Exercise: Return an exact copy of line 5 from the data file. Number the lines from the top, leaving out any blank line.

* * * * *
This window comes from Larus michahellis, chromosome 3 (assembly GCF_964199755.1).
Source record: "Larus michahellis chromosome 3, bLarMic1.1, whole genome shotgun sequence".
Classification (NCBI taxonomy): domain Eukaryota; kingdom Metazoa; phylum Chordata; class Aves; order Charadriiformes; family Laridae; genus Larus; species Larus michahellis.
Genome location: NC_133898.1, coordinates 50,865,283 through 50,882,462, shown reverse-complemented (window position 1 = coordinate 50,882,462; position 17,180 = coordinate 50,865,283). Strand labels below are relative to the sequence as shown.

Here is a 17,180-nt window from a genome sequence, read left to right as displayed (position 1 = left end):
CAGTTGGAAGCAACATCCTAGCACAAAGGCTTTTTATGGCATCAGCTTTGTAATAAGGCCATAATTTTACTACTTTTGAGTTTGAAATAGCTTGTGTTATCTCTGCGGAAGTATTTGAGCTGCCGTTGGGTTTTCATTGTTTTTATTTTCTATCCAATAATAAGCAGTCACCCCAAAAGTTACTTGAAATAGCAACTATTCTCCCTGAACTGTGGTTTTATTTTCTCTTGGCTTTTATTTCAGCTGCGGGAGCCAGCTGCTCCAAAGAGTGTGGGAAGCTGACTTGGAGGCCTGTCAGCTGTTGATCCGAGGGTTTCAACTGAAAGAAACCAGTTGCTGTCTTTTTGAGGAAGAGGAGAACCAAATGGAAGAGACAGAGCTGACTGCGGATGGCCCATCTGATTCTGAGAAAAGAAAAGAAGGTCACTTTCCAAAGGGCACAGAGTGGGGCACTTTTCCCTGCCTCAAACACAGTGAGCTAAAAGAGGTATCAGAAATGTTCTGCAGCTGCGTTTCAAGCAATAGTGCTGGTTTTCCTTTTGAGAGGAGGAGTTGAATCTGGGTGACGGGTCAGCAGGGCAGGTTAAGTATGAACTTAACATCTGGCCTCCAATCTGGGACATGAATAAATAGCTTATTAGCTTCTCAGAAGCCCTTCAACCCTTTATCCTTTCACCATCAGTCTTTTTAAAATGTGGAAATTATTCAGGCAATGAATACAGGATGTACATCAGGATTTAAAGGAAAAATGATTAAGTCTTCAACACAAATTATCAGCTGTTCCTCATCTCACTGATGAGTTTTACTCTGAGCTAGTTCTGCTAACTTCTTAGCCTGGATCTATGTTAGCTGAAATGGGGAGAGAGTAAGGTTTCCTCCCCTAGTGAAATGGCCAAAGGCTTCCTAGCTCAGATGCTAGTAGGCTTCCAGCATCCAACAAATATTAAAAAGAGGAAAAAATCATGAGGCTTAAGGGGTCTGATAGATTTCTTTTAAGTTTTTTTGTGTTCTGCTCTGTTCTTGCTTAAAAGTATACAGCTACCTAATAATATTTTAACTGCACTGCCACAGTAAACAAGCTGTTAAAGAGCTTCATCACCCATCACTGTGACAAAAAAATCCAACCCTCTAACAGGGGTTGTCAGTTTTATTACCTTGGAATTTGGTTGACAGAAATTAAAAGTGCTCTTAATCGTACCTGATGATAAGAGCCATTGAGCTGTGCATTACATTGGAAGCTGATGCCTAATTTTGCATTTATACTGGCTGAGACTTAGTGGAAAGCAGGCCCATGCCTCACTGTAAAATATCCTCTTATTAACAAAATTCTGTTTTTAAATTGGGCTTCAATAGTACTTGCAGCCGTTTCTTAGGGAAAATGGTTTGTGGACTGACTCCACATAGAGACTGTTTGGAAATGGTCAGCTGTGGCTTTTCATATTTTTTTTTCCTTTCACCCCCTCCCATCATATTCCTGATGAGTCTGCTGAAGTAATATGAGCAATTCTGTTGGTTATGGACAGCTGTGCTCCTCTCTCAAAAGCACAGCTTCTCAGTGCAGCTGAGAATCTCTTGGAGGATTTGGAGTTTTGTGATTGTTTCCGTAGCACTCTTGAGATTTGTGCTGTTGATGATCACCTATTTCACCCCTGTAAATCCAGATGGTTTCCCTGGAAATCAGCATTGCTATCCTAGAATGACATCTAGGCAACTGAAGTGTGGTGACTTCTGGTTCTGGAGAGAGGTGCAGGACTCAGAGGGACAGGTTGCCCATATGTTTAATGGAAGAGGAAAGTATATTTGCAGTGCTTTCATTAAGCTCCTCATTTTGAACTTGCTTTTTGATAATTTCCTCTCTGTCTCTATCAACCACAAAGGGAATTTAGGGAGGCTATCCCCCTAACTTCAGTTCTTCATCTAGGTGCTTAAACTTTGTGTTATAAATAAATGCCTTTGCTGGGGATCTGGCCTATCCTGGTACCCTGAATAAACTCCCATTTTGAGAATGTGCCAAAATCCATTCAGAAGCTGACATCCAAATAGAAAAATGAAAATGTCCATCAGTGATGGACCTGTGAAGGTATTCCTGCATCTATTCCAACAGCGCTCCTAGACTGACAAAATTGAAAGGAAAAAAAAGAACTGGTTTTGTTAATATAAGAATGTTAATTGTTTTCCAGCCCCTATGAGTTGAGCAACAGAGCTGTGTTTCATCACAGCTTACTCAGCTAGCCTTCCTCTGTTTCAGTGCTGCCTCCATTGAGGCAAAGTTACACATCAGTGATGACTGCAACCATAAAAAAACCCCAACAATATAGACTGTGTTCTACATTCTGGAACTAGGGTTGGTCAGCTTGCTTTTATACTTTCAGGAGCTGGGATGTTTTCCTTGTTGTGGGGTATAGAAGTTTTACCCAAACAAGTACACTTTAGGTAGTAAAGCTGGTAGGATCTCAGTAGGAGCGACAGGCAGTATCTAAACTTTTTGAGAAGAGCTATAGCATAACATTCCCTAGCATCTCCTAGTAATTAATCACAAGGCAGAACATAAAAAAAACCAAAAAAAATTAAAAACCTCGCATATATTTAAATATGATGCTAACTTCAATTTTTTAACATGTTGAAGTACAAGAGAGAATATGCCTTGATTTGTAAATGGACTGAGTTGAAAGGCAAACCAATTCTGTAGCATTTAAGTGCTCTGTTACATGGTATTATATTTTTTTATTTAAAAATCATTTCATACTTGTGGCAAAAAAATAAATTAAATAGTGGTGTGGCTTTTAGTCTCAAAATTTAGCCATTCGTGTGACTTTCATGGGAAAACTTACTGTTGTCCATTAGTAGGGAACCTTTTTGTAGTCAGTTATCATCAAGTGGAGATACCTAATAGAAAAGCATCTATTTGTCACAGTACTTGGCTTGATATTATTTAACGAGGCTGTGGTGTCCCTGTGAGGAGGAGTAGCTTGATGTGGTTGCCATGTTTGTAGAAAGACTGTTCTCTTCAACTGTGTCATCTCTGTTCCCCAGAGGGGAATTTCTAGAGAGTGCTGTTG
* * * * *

Here is a 17,180-nt window from a genome sequence, read left to right as displayed (position 1 = left end):